Your friend's story is exactly the reason why Mrs Sidewinder switched from being a home care worker to working in a residential home. Zero hours and feeling obliged to accept any work offered, but only getting paid for the job time with nothing for the travel between clients. She was doing around 150 miles a week and not receiving any contribution from the employer, but as she was only working part time her income was insufficient to pay tax - especially after HMRC changed her tax code to allow for the expenses, so she was paying insufficient tax (basically nil) to recover the expenses any further.

 

Travel time was at that time not included as 'working time' but the law is different now. Your friend must be paid at least the NMW for all time from getting to the first call to ending the last providing that the time between calls is not classed as a 'break' and is spent travelling between assignments.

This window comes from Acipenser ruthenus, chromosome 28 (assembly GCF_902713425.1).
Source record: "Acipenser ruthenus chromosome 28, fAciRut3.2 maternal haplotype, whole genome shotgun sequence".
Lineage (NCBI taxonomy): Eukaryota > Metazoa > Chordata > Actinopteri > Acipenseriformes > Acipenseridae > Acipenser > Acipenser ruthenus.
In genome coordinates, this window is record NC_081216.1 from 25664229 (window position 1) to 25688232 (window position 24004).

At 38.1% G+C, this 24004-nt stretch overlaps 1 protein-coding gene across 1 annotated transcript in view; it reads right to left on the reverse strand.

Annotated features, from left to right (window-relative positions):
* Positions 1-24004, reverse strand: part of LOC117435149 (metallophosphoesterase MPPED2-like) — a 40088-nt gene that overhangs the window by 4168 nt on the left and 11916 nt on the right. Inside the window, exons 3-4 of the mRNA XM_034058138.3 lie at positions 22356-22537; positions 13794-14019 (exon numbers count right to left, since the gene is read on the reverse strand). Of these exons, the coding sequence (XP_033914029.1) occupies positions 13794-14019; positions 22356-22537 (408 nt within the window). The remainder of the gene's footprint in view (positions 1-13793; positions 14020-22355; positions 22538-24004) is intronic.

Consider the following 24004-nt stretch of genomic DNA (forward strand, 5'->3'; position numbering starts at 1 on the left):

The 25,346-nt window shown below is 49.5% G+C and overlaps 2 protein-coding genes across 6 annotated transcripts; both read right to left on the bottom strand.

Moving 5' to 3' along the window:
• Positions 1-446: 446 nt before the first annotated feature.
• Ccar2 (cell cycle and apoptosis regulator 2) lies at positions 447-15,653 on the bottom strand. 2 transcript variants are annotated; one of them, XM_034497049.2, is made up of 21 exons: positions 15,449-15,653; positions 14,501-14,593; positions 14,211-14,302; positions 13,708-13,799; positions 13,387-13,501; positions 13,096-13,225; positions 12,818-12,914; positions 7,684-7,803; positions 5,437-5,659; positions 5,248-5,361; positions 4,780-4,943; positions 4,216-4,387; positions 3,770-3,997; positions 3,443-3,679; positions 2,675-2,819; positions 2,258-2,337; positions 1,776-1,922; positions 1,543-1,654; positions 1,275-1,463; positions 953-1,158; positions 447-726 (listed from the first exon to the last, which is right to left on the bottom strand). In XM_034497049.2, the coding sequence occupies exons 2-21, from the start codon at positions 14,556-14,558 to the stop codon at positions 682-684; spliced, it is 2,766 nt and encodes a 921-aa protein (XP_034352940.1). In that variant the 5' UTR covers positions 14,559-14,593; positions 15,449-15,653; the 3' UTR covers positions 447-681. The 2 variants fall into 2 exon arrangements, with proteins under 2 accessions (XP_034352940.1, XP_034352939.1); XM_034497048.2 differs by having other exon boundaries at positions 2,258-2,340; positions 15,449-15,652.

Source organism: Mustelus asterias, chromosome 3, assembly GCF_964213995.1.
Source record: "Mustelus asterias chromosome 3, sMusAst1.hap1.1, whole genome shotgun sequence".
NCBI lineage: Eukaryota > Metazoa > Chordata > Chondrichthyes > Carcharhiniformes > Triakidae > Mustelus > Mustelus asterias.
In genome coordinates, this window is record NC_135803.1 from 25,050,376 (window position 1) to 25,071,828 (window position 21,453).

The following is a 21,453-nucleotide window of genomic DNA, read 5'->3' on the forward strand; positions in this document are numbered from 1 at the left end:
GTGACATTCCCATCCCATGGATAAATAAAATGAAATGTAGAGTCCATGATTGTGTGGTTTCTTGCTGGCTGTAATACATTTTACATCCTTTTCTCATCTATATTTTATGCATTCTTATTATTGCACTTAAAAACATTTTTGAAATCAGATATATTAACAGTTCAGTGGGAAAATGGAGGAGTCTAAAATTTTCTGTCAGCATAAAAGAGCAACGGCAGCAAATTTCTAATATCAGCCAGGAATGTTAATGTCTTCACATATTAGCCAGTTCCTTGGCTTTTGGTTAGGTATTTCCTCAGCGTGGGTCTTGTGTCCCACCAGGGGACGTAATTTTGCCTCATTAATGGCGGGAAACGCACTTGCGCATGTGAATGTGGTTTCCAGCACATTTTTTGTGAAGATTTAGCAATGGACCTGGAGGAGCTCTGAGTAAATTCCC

The issue of the WTD and rest breaks is a little more cloudy as the law says that the employee must be free to take breaks (ie the employer cannot force the employee to not take adequate rest) and with a ZHC the employee is absolutely free to accept only those jobs which would allow the correct periods of rest in the working day, so it would be through choice that your friend is not taking, for example, the required 11 hours uninterrupted rest between shifts

 

Interesting that insuring her own car for Business use costs more - I have always found it to be pretty much no different.


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Interesting that insuring her own car for Business use costs more - I have always found it to be pretty much no different.

 

I haven't checked out how much extra she pays but when I go on to an insurance website, there are more choices on coverage than a few years back'

 

There is;

Social and domestic